Sclerotherapy plus octreotide versus sclerotherapy alone in the management of gastro-oesophageal variceal hemorrhage.
Author(s): Shah HA, Mumtaz K, Jafri W, Abid S, Hamid S, Ahmad A, Abbas Z
Affiliation(s): Section of Gastroenterology, Department of Medicine, The Aga Khan University Hospital, Karachi, Pakistan. email@example.com
Publication date & source: 2005-01, J Ayub Med Coll Abbottabad., 17(1):10-4.
Publication type: Clinical Trial; Randomized Controlled Trial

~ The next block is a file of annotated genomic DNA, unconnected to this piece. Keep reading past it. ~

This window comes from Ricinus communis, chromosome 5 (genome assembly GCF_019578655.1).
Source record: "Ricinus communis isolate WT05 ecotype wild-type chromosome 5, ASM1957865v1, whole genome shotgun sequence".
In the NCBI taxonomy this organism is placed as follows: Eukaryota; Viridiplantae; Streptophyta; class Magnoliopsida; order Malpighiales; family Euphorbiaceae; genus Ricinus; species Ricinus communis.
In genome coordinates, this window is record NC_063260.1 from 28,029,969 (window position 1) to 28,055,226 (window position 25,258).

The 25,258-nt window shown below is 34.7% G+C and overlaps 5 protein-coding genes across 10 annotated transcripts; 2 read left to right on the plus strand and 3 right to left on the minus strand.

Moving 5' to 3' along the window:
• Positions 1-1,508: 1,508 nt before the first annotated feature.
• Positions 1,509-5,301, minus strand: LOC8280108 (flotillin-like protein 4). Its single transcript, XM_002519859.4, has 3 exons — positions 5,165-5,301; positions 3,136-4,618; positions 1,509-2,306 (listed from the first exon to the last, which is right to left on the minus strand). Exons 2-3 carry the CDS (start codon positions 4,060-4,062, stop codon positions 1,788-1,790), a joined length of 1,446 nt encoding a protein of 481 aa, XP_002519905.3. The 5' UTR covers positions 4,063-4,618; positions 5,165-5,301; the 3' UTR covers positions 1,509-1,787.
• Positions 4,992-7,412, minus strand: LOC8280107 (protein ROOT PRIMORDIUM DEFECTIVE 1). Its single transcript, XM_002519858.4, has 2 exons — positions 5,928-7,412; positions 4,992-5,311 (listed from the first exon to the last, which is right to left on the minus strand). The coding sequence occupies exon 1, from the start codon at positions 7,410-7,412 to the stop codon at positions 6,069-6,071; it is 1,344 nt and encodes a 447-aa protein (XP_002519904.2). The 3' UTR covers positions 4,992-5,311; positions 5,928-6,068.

BACKGROUND: There are different ways for controlling oesophageal variceal bleed which include pharmacological and endoscopic methods. In this study we compare efficacy of octreotide (50 g/hr for 48 hours) combined with sclerotherapy versus sclerotherapy alone in patients with acute bleeding from gastro-oesophageal varices (GOV). METHODS: It was a randomized clinical controlled trial conducted at Aga Khan University Hospital, Karachi, from January 1997 to December 1998. We evaluated the role of octreotide (50 g/hr for 48 hours) combined with sclerotherapy versus sclerotherapy alone in a total of 105 adult cirrhotic patients who had acute bleeding from GOV. Patients were assigned to receive octreotide plus sclerotherapy or sclerotherapy alone. Primary outcome measure was 5-day survival without rebleeding. The hospital stay in days and blood transfusion requirements were also compared in the combined treatment group versus sclerotherapy alone group. RESULTS: Initial control of bleeding was achieved in 46/51 (90.2%) patients who received combined treatment compared to 41/54 (75.9%) patients (p = 0.05) in sclerotherapy alone group. Rebleeding after the first 48 hours was less in the octreotide treated patients 2/46 vs. 8/41 patients (p = 0.003). The octreotide treated patients had a better short term (5 days) survival without rebleeding 44/51 vs. 33/54 (p = 0.003) and shorter hospital stay, 5.31 +/- 3.87 days vs. 6.63 +/- 3.86 (p = 0.008) as compared to sclerotherapy alone group. The blood transfusion requirement was also less in the combined treatment group 3.88 +/- 2.80 vs. 5.37 +/- 3.15 units (p = 0.002). CONCLUSION: 1) The combination of sclerotherapy, and octreotide infusion over 48 hours is more effective than sclerotherapy alone in the treatment of acute variceal bleeding and prevention of early rebleed in cirrhotic patients. 2) It leads to shorter hospital stay and 3) less blood transfusion requirements. 4) Although early survival without rebleeding is improved, the overall mortality at the end of hospitalization period is similar in the two groups of treated patients.